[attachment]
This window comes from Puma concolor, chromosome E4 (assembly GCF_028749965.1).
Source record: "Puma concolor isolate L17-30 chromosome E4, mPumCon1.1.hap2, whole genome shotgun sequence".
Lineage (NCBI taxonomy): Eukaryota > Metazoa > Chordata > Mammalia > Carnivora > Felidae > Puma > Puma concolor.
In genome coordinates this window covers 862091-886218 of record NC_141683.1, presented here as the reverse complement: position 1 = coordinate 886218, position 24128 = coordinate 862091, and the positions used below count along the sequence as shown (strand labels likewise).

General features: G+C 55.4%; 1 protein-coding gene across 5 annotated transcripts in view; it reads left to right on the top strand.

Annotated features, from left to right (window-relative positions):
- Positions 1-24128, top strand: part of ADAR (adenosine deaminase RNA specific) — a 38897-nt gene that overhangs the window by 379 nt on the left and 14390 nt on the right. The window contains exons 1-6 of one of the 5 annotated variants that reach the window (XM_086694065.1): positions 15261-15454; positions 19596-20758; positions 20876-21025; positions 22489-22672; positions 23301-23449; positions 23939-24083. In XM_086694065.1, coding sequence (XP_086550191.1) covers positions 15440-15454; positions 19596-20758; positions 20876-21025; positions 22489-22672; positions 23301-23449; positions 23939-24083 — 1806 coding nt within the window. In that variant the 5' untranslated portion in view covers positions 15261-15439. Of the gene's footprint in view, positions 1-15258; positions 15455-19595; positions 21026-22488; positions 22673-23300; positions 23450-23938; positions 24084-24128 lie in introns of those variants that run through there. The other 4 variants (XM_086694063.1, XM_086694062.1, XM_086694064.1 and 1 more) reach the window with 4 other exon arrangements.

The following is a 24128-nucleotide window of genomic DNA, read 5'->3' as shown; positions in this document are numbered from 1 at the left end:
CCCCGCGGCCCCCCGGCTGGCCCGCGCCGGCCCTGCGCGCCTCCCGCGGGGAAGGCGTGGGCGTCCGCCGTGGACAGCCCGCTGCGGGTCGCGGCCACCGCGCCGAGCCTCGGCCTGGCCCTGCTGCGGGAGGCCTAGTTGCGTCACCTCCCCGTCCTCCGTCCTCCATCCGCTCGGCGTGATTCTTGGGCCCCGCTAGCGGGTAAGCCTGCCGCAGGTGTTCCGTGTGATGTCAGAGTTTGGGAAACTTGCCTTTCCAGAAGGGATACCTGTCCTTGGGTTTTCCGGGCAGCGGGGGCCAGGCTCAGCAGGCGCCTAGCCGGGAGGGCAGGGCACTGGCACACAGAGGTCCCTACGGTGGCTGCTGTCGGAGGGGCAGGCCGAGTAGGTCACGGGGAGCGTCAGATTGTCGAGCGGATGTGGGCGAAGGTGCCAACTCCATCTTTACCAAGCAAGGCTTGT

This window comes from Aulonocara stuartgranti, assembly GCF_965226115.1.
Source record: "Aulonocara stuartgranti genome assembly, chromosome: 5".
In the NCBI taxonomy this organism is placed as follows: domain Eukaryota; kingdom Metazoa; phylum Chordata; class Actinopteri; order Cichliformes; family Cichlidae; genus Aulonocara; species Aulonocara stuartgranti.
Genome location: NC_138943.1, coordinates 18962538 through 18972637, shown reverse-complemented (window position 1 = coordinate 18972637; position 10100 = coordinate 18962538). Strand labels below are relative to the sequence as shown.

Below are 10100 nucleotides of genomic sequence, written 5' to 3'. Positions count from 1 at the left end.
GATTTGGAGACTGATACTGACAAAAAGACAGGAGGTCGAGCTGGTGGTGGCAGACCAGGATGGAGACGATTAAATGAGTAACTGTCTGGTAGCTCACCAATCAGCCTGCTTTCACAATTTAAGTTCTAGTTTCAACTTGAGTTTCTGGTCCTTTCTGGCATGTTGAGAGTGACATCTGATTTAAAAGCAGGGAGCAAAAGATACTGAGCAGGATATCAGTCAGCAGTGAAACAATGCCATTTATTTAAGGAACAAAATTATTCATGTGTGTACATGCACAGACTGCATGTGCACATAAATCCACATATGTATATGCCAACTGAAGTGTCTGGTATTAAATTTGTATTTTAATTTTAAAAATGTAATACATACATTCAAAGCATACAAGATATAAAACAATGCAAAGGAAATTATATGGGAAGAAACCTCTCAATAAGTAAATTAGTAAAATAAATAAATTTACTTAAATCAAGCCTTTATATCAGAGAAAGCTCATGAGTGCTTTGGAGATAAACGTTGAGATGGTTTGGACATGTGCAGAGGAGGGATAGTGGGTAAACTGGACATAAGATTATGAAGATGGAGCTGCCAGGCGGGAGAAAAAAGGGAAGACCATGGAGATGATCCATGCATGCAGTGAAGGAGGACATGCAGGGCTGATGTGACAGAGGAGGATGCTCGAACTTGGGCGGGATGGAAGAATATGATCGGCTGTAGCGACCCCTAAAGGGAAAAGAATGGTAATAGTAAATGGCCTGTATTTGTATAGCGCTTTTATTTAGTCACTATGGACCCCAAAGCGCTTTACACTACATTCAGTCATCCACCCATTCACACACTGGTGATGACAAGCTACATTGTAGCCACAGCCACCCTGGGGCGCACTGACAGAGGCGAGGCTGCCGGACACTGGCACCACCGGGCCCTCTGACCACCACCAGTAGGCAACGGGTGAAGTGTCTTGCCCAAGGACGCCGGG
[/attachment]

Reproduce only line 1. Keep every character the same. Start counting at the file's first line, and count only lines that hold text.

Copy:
This window comes from Puma concolor, chromosome E4 (assembly GCF_028749965.1).